How to Choose a Bike Lock?

Black bicycle attached with a bike lock to a post

Keeping your bike safe from theft can be a frustrating endeavor, as there is no one size fits all solution for bike locks. No lock can stop a determined thief, but the right combination of features will make a lock more difficult to break. Determining what type of lock to buy and which features to look for depends on where you live and how often you’re locking up your bike. Here are some things you can do and look for when you need to choose a bike lock.

What type of bike lock to choose?

Look for a U-lock or chain lock with a hard-to-pick cylinder, which comes in keyed or combination locks. Harder to pick locks are more secure, though you will pay more upfront for them. The best way to protect your bike is by using both a U-lock and a cable to secure both wheels and the frame of your bike.

Which materials make the best bike locks?

Hardened steel is much stronger than stainless steel, but it’s also more expensive and difficult to saw. If you’re looking for a lock that won’t break, hardened steel is the way to go. The hardened steel locks are difficult to cut through with hand tools like bolt cutters and hacksaws (though power tools will still get the job done), which means thieves may resort to other methods instead.

Hardened steel is ideal if you’re locking up your bike outside of your home or office where it might be vulnerable at any time—a city street or busy parking lot, for example—or if you want additional peace of mind in case someone tries breaking into your bike’s cables with bolt cutters.

Find the right balance

When you decide to choose a bike lock, the balance is the key (hah, get it?) 

You don’t want to go overboard and pay for your lock more than your bike is worth. Especially if you can avoid the whole situation by giving your garage a makeover in order to fit your two-wheeler in there.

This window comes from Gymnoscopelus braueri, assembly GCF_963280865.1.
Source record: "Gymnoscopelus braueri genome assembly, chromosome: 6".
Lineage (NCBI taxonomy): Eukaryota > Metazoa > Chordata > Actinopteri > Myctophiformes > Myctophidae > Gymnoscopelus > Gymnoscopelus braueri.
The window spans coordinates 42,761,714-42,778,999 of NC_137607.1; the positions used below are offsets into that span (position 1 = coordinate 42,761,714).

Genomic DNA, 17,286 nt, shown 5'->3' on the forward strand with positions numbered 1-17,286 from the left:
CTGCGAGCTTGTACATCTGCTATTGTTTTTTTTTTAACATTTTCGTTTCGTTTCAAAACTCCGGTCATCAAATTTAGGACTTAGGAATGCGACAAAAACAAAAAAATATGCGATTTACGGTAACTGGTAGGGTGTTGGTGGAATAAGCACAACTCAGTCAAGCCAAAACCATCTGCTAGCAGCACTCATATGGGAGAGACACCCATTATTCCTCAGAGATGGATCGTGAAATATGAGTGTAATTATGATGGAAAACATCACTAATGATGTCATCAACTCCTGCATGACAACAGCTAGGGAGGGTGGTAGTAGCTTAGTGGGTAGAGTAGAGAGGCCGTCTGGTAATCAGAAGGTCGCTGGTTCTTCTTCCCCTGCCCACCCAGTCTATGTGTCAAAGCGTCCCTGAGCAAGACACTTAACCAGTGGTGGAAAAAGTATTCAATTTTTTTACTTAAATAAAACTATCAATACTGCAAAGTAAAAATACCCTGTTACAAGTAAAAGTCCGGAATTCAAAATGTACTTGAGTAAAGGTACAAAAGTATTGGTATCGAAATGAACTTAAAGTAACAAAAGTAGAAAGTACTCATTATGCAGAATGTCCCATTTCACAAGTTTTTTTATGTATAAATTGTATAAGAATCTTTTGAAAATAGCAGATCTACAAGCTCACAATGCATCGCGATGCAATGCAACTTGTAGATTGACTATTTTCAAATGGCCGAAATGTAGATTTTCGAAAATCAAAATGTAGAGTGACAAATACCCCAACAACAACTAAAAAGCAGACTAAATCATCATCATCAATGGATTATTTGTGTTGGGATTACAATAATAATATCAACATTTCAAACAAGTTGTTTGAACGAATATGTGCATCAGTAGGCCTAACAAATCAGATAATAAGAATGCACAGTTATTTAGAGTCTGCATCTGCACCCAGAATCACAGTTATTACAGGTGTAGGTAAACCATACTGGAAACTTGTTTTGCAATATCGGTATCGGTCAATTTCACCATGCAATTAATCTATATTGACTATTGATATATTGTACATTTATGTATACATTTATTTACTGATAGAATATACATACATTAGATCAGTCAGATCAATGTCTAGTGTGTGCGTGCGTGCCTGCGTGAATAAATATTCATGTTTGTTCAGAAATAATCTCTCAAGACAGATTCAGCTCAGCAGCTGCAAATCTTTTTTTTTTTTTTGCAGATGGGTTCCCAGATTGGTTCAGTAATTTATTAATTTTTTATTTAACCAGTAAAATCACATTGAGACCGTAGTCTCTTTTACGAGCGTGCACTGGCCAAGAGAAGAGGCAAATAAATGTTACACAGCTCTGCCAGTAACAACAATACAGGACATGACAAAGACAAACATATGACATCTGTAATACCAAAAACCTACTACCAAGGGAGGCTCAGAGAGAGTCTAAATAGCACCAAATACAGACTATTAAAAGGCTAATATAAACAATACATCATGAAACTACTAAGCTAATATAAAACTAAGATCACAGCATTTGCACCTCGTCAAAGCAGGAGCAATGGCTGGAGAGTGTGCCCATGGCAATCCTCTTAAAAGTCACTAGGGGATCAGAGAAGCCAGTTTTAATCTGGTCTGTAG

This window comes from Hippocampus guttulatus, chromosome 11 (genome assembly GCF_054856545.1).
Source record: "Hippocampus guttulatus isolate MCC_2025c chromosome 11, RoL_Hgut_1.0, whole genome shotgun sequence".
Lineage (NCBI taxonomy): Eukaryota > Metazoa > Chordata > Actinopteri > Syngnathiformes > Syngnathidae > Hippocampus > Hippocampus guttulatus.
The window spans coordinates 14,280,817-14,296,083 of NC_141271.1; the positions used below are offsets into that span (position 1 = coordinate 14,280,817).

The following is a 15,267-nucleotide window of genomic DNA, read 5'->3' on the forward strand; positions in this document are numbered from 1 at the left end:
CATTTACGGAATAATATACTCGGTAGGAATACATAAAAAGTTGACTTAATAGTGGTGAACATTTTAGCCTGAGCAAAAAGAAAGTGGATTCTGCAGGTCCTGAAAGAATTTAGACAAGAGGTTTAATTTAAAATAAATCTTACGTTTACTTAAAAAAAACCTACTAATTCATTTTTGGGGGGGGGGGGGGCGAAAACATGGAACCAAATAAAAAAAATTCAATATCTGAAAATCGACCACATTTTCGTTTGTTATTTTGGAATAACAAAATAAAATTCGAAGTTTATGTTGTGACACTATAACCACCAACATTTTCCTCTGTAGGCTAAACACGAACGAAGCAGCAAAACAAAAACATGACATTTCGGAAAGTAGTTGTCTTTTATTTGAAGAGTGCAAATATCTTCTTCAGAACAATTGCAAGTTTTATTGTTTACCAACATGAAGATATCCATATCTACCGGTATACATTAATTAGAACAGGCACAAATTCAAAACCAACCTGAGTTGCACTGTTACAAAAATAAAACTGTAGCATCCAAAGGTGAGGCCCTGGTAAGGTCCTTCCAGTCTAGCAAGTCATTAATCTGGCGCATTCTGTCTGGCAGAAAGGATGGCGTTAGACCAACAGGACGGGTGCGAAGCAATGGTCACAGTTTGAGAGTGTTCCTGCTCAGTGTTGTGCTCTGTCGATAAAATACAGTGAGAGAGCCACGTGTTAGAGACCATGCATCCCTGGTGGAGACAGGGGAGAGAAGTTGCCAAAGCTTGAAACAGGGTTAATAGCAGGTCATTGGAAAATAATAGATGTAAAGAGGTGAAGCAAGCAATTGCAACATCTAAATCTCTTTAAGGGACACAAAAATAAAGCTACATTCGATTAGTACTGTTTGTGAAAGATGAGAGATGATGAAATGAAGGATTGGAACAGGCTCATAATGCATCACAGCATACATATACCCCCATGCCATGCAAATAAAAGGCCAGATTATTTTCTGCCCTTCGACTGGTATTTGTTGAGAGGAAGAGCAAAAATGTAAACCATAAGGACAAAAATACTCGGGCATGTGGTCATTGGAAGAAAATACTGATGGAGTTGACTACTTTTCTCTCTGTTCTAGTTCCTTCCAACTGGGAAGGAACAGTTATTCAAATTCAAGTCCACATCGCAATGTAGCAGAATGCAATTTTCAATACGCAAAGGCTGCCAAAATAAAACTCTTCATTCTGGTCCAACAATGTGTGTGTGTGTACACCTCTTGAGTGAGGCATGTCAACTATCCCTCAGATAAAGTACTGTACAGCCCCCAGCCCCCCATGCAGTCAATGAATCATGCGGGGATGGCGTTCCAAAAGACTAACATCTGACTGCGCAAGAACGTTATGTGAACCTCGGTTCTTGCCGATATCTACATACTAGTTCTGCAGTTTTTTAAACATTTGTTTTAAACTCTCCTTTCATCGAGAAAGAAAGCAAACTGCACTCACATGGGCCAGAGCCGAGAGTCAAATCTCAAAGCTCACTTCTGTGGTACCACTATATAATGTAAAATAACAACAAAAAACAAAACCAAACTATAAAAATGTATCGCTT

You should use a strong lock that is heavy and large enough to secure both your frame and wheels. Ideally, you want to use two locks if you can, or one that is long enough to secure your bike frame and both wheels. The most important thing is to make sure that it’s easy for you to carry around wherever you go. This means that it needs to be manageable in size (not bulky), easy to use, and not too heavy—if it’s hard work carrying around the lock all day while riding your bike, then it won’t be very useful!

You can also look for a lock that has more than one security feature, such as a “double deadbolt” design. This is another good idea because it adds an extra layer of protection. A double deadbolt design has two parts: the bike lock body and its shackle. The shackle moves freely in its groove until you turn the key to release it from its housing, at which point it springs out with enough force to trigger any potential thief’s alarm bells.

What if you lose the keys to your bike lock?

If you lose the keys to your bike lock, you can get a locksmith to open it for you. There is an exceptional locksmith in Mississauga if your biking adventures lead you there.

If your lock has a combination dial, as most U-locks and cable locks do, then it’s possible that someone who knows how to use a torque wrench could pick the lock with brute force. However, this is unlikely because most people don’t carry around torque wrenches when they go biking. And even if someone did have one in their backpack (or in their pocket), professional thieves would probably rather break into an unlocked car than try to break into your bike lock.

If there are no nearby bike shops or hardware stores that sell replacement keys for your particular brand of lock (which may be possible but unlikely), then there’s only one option left: take it back where you bought it and buy another one!


Well, there you have it. You now know all about how to choose a bike lock that’s right for you and your ride. We’ve covered the different types of locks, ways to use them, and even what to do if you lose your keys. Now get out there and go on some rides!

Related: Difference between an Auto Locksmith and a Traditional Locksmith